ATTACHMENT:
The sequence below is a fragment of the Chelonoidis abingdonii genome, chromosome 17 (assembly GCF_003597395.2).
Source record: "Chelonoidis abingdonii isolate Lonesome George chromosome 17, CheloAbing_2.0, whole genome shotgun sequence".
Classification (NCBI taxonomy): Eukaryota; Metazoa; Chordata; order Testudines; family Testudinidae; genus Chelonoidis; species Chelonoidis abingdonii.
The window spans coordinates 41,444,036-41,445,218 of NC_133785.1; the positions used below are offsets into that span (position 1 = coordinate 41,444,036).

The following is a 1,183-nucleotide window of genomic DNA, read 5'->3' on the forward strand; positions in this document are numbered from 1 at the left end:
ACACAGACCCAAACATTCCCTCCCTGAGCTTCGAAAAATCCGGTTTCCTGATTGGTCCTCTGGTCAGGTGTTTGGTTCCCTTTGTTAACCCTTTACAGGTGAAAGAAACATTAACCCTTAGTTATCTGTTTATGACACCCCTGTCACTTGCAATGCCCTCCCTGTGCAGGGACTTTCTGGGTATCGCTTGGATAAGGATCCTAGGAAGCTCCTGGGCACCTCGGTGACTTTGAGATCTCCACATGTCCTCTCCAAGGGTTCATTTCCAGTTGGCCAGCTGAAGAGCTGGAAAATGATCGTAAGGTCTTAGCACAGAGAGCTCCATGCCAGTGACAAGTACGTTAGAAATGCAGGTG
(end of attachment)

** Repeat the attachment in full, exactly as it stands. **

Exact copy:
The sequence below is a fragment of the Chelonoidis abingdonii genome, chromosome 17 (assembly GCF_003597395.2).
Source record: "Chelonoidis abingdonii isolate Lonesome George chromosome 17, CheloAbing_2.0, whole genome shotgun sequence".
Classification (NCBI taxonomy): Eukaryota; Metazoa; Chordata; order Testudines; family Testudinidae; genus Chelonoidis; species Chelonoidis abingdonii.
The window spans coordinates 41,444,036-41,445,218 of NC_133785.1; the positions used below are offsets into that span (position 1 = coordinate 41,444,036).

The following is a 1,183-nucleotide window of genomic DNA, read 5'->3' on the forward strand; positions in this document are numbered from 1 at the left end:
ACACAGACCCAAACATTCCCTCCCTGAGCTTCGAAAAATCCGGTTTCCTGATTGGTCCTCTGGTCAGGTGTTTGGTTCCCTTTGTTAACCCTTTACAGGTGAAAGAAACATTAACCCTTAGTTATCTGTTTATGACACCCCTGTCACTTGCAATGCCCTCCCTGTGCAGGGACTTTCTGGGTATCGCTTGGATAAGGATCCTAGGAAGCTCCTGGGCACCTCGGTGACTTTGAGATCTCCACATGTCCTCTCCAAGGGTTCATTTCCAGTTGGCCAGCTGAAGAGCTGGAAAATGATCGTAAGGTCTTAGCACAGAGAGCTCCATGCCAGTGACAAGTACGTTAGAAATGCAGGTG